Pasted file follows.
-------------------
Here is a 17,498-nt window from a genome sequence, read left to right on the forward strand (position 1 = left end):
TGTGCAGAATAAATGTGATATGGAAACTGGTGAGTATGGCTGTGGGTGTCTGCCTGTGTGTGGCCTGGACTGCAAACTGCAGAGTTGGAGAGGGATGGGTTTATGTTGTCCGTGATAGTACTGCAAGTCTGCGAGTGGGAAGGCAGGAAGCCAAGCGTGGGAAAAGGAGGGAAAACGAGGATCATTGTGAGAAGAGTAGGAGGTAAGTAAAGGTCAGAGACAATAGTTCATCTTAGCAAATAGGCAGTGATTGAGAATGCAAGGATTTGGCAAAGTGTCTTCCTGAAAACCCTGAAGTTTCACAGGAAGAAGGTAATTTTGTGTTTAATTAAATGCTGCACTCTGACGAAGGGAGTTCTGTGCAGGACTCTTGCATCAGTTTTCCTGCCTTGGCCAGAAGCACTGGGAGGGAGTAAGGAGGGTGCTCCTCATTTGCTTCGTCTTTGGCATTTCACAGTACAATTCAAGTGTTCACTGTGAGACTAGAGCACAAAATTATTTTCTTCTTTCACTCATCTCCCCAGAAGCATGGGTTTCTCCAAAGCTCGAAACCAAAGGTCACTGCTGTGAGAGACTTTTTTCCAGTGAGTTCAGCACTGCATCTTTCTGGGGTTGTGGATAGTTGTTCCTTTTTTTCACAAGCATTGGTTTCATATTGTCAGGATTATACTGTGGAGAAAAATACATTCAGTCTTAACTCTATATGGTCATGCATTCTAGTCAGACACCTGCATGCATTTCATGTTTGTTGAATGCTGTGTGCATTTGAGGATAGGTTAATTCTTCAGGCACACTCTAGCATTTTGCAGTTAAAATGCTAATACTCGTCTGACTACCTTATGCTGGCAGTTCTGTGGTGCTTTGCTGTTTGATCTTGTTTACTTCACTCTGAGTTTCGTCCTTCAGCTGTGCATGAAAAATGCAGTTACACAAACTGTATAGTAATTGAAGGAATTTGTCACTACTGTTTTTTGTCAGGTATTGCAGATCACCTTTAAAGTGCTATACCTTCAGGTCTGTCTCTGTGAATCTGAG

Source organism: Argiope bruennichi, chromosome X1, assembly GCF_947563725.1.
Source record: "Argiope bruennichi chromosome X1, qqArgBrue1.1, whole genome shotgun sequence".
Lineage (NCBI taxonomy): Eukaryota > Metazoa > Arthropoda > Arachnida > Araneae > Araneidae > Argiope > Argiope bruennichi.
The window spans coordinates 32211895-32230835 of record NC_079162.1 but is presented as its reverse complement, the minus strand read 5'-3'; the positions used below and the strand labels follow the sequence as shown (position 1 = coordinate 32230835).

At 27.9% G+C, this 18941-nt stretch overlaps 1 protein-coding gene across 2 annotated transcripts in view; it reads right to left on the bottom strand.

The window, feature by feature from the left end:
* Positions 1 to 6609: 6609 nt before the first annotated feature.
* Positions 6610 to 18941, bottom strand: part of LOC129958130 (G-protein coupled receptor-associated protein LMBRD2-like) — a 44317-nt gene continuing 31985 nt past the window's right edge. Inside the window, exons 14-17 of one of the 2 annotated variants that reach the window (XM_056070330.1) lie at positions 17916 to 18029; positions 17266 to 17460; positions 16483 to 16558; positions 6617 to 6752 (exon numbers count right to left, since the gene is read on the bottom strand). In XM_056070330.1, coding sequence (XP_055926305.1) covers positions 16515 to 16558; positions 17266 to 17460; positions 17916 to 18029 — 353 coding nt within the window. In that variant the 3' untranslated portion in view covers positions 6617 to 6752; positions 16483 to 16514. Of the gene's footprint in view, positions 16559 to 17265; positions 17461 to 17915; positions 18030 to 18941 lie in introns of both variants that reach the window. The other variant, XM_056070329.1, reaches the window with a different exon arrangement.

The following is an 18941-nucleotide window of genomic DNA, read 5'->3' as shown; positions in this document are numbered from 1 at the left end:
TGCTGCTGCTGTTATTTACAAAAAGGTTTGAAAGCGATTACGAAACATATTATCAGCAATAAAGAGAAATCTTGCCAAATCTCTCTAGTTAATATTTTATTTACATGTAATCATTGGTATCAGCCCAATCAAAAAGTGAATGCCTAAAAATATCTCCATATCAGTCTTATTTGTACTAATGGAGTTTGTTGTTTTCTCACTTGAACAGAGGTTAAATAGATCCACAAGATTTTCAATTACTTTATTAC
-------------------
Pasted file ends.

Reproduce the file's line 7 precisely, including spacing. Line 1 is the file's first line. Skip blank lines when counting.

At 27.9% G+C, this 18941-nt stretch overlaps 1 protein-coding gene across 2 annotated transcripts in view; it reads right to left on the bottom strand.